We Need to Talk About Death
CHARLIE BELL wants us to stop burying our heads in the sand and remember that we’re all going to die (and that’s ok).
It’s not really something many of us think about – our own demise. It’s going to happen, sure, but we don’t really believe it, and nor do we want to talk about it. It’s embarrassing, it’s morbid, it’s gross, it’s academic.
But it isn’t. It’s very, very real, and it’s about time we stopped defaulting to ostrich behaviour and woke up.
In third year, my dad died. I didn’t ‘lose’ him, he didn’t ‘pass away’. He died. When I came back to Cambridge after the Easter break (great timing, just before finals) nobody knew what had happened apart from a few close friends. And suddenly I experienced the very worst aspect of the collegiate system during my three undergraduate years: the acute embarrassment of watching other people freak out when I told them what had happened. Looking back, I remember it with some amusement. I had the criers, the embarrassing-laughers and the ‘oh my God how are you’s – who then never spoke to me again. The vast majority of people didn’t know what the hell to say; their Easter holidays had been one giant ball of stress and work. Most of them had never had to deal with something like this and would much rather I’d just lied than making them have to deal with it. Why the hell are we so utterly incapable of coping with the concrete reality of death when we can quite easily talk in no uncertain terms about some dull aspect of German grammar or the necessary skills to perfectly pipette?
We pretend death simply doesn’t happen because it makes us uncomfortable and, frankly, it scares us. It scares us so much and we’re so unwilling to even contemplate it that thousands of people die each year intestate, and thousands more never specify their wishes for when they are no longer in a condition to be able to decide for themselves.
We talk about ‘assisted dying’ in hushed and reverential terms, as an entirely academic topic, without ever thinking what that process entails. Anyone who saw the Terry Pratchett documentary on Dignitas could watch for themselves that far from ‘slipping away’ or ‘falling asleep’, the physical process of killing yourself with drugs is distressing for those around you and quite possibly for yourself.
The even more extraordinary fact is that we debate euthanasia like it’s normal, yet we don’t dare talk about our own dying friends or relatives for fear of upsetting people. I love to talk about my Dad; we had a lot of laughs together and spent plenty of time messing around and irritating other people – something I am delighted he passed on to me. Yet so many people shy away from even mentioning him, as though he never existed rather than having had dinner together two years ago.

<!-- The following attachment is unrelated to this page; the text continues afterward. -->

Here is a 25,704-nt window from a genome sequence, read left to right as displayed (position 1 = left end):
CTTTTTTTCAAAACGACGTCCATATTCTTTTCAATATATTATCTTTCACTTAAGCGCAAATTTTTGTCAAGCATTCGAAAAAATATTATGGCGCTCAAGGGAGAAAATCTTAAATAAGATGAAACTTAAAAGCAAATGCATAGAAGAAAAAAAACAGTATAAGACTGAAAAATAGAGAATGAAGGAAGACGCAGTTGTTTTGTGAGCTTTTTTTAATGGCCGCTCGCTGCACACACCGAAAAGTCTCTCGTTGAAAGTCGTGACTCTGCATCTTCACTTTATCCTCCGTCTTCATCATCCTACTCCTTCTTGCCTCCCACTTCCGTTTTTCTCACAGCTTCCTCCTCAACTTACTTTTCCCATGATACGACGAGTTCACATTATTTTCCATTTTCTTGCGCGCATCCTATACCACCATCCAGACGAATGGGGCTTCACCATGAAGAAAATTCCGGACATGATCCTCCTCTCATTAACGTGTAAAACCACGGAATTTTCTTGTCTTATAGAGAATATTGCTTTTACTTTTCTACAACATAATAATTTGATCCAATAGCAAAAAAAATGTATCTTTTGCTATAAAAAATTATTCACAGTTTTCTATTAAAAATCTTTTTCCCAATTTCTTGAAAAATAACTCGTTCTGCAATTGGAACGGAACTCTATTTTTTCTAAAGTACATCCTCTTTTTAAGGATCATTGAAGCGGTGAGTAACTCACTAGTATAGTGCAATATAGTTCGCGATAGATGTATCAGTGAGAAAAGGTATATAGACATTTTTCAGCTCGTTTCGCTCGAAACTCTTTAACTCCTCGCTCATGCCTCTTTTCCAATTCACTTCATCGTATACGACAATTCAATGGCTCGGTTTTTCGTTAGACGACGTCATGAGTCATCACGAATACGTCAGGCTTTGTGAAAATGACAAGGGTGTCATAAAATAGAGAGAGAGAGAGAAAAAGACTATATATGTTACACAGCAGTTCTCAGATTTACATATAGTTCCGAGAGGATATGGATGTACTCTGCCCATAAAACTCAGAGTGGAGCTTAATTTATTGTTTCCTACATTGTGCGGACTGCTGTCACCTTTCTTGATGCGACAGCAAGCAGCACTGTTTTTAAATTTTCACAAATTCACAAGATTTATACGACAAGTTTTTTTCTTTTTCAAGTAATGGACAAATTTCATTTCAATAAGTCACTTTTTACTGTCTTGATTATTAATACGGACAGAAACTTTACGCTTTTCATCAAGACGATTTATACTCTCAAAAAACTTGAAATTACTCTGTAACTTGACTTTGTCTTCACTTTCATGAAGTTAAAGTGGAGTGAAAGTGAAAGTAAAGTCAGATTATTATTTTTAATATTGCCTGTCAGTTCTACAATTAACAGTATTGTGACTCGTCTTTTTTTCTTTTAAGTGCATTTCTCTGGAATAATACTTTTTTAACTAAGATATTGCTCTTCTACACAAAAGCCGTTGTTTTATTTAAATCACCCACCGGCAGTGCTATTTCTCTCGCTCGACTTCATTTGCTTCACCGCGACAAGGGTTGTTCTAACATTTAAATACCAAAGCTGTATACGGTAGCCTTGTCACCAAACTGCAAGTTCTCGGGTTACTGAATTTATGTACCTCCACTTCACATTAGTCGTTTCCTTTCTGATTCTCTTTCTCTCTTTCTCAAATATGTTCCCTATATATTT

As a medic I have to deal with death more than most. It makes me realise quite how fucked up we become as a society when we won’t talk about it, plan for it or acknowledge it. We stop children going to funerals, because it might upset them, and don’t for a second think that upset is a normal and healthy part of life. We medicalise grief and prescribe for bereavement. We talk about life expectancy without giving anywhere near enough thought to living well. We shut down any talk of death for fear of upsetting the unwritten rules of human social conduct.
Even this article will probably have appalled some people, and for others it may be somewhat painful to read. But if we don’t start to talk about our own death, and that of others, then things will just get worse. We live in a smart-phone world where actually speaking to each other is essentially outdated. We buy all our food in nice packages without thinking of the abattoir and we buy our cheap clothes without thinking of the slave labour that went into making them. Forget the Cambridge bubble – this is the western world bubble. Until we come to terms with what it means to be a human – an animal – then we will continue to live in cloud cuckoo land and cases of loneliness and depression will go up and up and up. If we can’t talk about who and what we really are, and who and what we will all have to face, then we have truly lost touch with reality.
We’re all going to die. Every single person we know and love is going to die. I’s not morbid; it’s true. So let’s talk.